It should be noted that the provision of the alarm control panel configuration settings is performed by the operator server 3. In this regard, and referring to FIG. 2, the operator server 3 comprises a memory device 3 for storing digital data, including computer program code. The operator server 3 further comprises a processor 35 for processing digital data, the processor 35 being in operable communication with a memory device 34. Furthermore, the operator server 3 comprises a data interface 40 sending and receiving data, the data interface 40 being in operable communication with the processor 35.

As such, the method 68 starts at step 69 when the operator server 3 is configured to receive, via an alarm control panel data connection from a first alarm control panel 14, an alarm control panel configuration settings request.

Specifically, as alluded to above, such a control panel configuration settings request may be received from the alarm control panel 14 during the installation or first-time use of the alarm control panel 14. In this regard, the firmware/software of the alarm control panel 14 may be configured, such that during the installation or first-time use, prior to operation, the alarm control panel 14 is configured to request the alarm control panel settings from the operator server 3. In this regard, alarm control panel 14 may be provided with appropriately configured firmware/software or other settings representing connection settings to the appropriate server 3 for the retrieval of the configuration settings. In embodiments, an encrypted configuration may be utilized for security purposes.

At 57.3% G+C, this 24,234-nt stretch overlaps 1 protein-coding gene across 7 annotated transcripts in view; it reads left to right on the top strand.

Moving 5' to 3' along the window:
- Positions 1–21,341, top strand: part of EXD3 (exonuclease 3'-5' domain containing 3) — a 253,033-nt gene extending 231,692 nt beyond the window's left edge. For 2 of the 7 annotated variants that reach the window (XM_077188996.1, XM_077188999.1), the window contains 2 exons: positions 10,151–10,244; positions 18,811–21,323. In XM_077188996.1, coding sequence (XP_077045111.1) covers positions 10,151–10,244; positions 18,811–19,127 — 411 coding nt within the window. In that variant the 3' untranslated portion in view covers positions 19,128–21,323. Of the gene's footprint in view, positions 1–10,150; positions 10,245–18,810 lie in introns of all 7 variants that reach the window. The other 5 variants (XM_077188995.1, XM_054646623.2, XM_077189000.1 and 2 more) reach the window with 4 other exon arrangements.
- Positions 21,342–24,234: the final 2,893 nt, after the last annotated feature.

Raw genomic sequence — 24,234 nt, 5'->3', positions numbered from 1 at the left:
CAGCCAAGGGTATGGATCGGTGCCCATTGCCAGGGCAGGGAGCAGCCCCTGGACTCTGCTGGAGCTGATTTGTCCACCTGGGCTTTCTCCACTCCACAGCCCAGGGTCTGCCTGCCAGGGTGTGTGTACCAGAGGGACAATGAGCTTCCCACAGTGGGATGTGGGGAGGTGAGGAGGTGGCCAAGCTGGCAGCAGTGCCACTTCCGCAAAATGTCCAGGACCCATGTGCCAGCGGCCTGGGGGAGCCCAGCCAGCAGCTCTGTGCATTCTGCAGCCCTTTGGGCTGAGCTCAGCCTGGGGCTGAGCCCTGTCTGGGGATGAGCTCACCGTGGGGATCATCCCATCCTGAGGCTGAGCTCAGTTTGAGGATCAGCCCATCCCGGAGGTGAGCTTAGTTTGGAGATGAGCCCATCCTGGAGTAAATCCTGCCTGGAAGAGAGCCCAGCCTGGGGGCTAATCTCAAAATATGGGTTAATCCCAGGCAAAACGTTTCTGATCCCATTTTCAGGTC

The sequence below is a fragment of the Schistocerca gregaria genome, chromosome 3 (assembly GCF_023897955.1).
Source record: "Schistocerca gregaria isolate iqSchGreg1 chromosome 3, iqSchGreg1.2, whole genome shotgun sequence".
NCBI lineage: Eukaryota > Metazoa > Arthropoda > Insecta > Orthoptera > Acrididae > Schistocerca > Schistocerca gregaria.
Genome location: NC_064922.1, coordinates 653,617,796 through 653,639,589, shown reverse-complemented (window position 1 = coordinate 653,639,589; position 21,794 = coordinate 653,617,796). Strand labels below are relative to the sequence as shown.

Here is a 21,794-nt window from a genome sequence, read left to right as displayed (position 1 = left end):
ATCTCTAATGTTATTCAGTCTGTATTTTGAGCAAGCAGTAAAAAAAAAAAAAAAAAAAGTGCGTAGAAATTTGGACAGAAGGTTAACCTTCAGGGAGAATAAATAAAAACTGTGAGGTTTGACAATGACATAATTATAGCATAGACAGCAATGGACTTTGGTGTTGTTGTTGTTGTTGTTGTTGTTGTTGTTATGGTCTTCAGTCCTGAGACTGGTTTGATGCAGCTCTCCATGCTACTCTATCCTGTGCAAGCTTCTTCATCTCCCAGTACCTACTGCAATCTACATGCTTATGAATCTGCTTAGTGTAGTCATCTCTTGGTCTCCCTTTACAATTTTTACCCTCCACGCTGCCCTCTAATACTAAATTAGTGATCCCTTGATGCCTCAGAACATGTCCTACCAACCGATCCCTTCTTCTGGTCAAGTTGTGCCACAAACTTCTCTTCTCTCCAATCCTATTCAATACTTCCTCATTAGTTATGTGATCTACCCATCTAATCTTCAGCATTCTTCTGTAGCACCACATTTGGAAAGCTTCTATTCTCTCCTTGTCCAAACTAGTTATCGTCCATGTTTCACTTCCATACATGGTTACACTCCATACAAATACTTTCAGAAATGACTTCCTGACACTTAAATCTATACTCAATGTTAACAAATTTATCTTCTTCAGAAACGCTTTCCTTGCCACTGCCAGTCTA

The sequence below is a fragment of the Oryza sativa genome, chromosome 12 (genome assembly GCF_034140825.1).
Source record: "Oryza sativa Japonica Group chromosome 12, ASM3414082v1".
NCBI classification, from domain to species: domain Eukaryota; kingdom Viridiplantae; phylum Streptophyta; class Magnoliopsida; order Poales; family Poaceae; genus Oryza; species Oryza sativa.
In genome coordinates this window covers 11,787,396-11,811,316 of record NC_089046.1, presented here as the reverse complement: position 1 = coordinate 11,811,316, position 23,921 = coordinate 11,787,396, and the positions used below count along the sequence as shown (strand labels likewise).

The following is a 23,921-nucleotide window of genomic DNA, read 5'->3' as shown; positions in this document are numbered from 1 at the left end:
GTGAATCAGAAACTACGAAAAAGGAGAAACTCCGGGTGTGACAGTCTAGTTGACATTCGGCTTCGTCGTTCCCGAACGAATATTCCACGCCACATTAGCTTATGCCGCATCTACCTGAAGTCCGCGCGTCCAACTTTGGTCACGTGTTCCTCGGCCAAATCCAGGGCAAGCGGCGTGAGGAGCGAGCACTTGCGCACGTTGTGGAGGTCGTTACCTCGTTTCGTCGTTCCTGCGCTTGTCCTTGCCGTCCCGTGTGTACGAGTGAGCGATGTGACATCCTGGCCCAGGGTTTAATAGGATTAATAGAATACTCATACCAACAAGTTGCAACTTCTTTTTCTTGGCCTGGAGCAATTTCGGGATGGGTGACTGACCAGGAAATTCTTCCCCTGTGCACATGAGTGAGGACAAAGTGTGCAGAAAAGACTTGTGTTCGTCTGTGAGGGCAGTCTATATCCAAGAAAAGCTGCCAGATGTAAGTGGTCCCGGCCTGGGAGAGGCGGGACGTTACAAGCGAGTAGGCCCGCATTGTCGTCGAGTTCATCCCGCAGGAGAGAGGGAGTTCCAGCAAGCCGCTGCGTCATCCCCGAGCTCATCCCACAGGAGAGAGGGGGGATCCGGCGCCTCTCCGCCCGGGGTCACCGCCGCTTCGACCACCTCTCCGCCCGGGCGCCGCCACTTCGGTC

Now, as alluded to above, the database 5 may comprise various configuration settings. These configuration settings may be specific to particular alarm control panel 14 types, providers associated with alarm control panels 14, customer types, individual customers, regions and the like.

As such, at step 70, the operator server 3 is configured to establish a database connection to the database 5 and select, from the database, first configuration settings. The manner in which the appropriate configuration settings are selected will be described in further detail below.

At step 71, the operator server 3 is configured to send the panel configuration settings to the first control panel 14. It should be noted that, whereas in the preferred embodiment described herein wherein the operator server 3 is configured to serve configuration settings, in other embodiments, the operator server 3 may be configured to serve firmware/software build images such that upon receipt of such firmware/software build images the alarm control panel 14 may flash the ROM memory of the alarm control panel 14 or install the software with the received firmware/software build image.

Continuing now, the method 68 is configured to send second configuration settings to a second alarm control panel. Specifically, at step 72 of method 68, the operator server 3 is configured to receive a further settings request from a second alarm control panel 14. In a similar manner, at step 73, the operator server 3 is configured to select the appropriate configuration settings from the database and, at step 74, the operator server 3 is configured to send the second configuration settings to the second control panel 14.